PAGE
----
The use of this device in the enterprise remains to be seen, but as with most Netbooks, the absence of a TPM module will leave corporate data at risk and more than likely stall adoption.

Copyright © Scott P. Rudy 2009 All Rights Reserved

Today Microsoft and Nokia announced they would be forming a global alliance. I have to wonder what this could bring to the future of mobile computing for the enterprise. The general consumer seems to love the iPhone (or the marketing around it), but the restrictions placed on the device and service leaves a lot to be desired for the enterprise customers. In my opinion vendor lock-in has always been the biggest obstacle to wider-spread adoption of Apple’s products.

Now I could consider Blackberry and Google Android to be the only other real competitors here, but I think the Nokia and Microsoft partnership opens up some bigger possibilities, like competition with HP, Asus, Acer and Lenovo (oh, I guess Dell is still around too).

Let’s face it, the features of a Netbook are practically already built into the Nokia N97, albeit at a slightly larger price tag. If Nokia plays this right, they could be the only provider to have their own device and operating system that runs Microsoft Office at an affordable price. Why is this important, well Microsoft Office generally runs most of the Fortune 1000. Nokia could become a serious player in the enterprise market overnight.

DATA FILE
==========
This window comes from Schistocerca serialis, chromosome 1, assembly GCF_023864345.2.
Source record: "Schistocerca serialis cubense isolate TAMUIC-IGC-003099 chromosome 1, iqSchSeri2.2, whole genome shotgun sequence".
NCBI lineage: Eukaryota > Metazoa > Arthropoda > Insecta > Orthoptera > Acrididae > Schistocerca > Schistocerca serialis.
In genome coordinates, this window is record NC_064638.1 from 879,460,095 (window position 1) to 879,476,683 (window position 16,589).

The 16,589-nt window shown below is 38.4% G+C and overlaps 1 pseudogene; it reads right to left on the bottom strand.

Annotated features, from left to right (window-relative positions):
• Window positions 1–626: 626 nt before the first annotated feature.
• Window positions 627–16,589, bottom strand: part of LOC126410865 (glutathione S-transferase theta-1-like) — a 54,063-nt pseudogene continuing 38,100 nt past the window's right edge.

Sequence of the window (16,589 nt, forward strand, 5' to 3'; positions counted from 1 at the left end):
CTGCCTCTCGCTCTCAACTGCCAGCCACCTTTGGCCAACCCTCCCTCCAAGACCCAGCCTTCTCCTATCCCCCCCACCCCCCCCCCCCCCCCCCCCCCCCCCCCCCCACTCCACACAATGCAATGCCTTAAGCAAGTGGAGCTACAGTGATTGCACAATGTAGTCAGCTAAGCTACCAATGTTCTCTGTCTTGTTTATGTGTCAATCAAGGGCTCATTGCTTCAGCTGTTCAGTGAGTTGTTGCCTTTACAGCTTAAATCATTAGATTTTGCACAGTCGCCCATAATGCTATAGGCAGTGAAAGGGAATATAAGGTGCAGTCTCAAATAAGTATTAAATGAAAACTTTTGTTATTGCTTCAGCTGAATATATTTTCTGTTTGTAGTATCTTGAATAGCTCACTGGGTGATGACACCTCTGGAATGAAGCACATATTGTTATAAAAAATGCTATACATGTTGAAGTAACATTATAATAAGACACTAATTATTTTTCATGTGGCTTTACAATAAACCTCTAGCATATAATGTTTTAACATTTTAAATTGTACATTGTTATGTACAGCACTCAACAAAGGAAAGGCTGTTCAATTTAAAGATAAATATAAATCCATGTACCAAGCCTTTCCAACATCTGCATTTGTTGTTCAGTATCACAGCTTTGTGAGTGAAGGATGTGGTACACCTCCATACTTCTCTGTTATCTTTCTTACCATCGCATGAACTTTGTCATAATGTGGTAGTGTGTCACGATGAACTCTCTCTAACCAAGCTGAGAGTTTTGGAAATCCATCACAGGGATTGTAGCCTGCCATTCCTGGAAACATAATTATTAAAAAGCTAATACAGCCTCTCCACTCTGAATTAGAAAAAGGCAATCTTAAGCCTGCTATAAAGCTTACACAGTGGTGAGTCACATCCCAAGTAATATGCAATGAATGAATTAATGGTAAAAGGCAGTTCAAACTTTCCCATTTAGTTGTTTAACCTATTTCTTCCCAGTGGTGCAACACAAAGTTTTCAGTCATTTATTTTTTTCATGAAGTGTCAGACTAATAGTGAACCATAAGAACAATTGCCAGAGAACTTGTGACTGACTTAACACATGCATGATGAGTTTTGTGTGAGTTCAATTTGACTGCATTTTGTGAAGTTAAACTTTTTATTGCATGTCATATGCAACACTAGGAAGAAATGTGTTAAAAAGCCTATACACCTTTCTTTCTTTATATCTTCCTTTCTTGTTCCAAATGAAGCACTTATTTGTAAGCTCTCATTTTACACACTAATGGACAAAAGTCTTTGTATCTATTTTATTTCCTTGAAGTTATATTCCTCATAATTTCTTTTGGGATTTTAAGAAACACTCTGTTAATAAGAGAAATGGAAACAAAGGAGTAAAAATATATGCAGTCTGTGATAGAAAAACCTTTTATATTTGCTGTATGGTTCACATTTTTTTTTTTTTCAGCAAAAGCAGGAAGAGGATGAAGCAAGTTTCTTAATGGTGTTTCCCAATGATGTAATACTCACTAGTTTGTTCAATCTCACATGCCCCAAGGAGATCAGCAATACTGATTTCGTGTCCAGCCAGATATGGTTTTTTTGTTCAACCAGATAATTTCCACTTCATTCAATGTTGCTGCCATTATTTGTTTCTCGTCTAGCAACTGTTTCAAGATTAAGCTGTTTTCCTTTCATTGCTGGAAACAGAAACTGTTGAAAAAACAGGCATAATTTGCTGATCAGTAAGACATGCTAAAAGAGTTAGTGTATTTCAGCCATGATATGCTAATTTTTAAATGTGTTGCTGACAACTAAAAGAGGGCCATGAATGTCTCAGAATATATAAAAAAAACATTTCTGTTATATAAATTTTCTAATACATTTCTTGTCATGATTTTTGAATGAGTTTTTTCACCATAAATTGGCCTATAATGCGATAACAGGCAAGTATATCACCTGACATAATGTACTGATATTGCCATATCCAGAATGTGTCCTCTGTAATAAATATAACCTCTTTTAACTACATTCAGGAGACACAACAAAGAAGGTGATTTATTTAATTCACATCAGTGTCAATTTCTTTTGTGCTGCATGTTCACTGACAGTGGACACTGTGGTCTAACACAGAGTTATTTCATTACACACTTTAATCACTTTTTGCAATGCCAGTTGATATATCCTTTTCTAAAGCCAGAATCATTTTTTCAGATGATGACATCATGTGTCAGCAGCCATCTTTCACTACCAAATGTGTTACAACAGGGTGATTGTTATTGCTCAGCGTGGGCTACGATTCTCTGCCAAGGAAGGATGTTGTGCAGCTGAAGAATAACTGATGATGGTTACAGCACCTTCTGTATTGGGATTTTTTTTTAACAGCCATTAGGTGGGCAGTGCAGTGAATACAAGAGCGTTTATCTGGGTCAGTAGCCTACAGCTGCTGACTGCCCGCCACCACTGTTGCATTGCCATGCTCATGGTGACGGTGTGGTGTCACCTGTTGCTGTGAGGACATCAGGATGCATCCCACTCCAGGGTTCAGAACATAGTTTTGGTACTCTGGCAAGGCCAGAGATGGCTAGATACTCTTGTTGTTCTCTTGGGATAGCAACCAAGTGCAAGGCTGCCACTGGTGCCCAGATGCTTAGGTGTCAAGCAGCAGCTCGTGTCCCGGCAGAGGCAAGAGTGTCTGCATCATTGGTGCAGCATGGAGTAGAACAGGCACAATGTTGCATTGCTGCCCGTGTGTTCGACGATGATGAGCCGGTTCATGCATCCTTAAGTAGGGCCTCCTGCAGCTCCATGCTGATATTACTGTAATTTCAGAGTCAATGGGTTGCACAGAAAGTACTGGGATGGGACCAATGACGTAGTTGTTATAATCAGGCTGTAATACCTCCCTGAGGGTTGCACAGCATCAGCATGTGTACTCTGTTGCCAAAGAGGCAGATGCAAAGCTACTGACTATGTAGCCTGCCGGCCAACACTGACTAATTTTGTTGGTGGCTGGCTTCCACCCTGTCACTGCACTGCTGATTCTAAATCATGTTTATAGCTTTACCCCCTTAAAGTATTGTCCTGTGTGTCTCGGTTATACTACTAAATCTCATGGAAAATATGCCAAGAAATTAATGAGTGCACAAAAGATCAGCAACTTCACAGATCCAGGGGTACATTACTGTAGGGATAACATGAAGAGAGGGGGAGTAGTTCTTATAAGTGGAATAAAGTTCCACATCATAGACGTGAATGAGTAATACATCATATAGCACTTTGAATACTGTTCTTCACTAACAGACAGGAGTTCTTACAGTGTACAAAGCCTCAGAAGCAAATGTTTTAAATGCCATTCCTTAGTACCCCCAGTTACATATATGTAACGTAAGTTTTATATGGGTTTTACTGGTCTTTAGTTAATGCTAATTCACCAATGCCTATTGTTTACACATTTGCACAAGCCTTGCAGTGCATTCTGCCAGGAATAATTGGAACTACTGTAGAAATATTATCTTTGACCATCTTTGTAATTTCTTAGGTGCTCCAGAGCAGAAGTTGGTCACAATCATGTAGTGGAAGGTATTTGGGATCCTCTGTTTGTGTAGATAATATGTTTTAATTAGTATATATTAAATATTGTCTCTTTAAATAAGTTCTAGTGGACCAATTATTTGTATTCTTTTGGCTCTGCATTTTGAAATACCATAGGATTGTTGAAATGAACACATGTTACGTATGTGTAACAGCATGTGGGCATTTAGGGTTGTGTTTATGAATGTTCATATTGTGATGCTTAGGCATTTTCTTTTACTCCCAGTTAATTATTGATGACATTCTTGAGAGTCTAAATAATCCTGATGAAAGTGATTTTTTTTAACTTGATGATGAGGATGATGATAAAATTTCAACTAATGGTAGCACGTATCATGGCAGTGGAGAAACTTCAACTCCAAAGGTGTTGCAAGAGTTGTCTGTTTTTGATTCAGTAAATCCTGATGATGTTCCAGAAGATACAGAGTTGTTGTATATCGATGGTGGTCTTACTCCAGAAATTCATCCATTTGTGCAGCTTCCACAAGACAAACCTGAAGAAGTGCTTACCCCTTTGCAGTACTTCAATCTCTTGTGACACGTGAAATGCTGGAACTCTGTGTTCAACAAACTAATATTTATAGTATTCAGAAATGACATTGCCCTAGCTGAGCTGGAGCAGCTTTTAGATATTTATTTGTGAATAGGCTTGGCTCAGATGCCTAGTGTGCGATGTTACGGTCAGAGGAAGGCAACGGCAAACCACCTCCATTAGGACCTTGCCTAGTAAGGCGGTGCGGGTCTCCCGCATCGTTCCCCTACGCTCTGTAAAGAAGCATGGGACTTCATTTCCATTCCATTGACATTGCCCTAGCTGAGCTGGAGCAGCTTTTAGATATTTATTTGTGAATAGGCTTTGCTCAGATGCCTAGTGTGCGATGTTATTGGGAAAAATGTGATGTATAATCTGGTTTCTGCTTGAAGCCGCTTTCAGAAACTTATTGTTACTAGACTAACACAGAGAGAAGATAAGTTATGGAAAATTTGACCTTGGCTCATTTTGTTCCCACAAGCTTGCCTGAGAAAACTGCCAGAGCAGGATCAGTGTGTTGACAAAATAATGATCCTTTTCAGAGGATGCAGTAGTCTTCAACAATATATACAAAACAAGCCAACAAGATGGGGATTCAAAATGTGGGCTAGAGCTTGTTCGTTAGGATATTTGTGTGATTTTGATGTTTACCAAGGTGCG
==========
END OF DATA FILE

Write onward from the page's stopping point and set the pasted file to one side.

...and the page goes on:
Copyright © Scott P. Rudy 2009 All Rights Reserved

If you are running the Business, Enterprise or Ultimate version of Windows Vista or Windows 7 you can use the Windows Backup and Restore Center to conduct full hard drive backups of your computer. All you need is enough storage media that can accommodate the used portion of your hard drive. While you could use CD or DVD storage, the simplicity of using a large external USB hard drive is much more convenient, especially with the size of some of the hard drives shipped out today.

This feature has been long overdue in the Windows world, but it now provides some great reassurance. Full backups simply place your files into VHD files. However, what happens when you backup your machine and then reinstall an OS from scratch? How do you get the files off of your VHD. Well, if you are running Vista you need to use a tool like VHDMount that ships inside the Windows Virtual Server 2005 R2 sP1, unless you have a Windows 7 install CD handy and you swap out the boot loader by looking at one of my previous posts.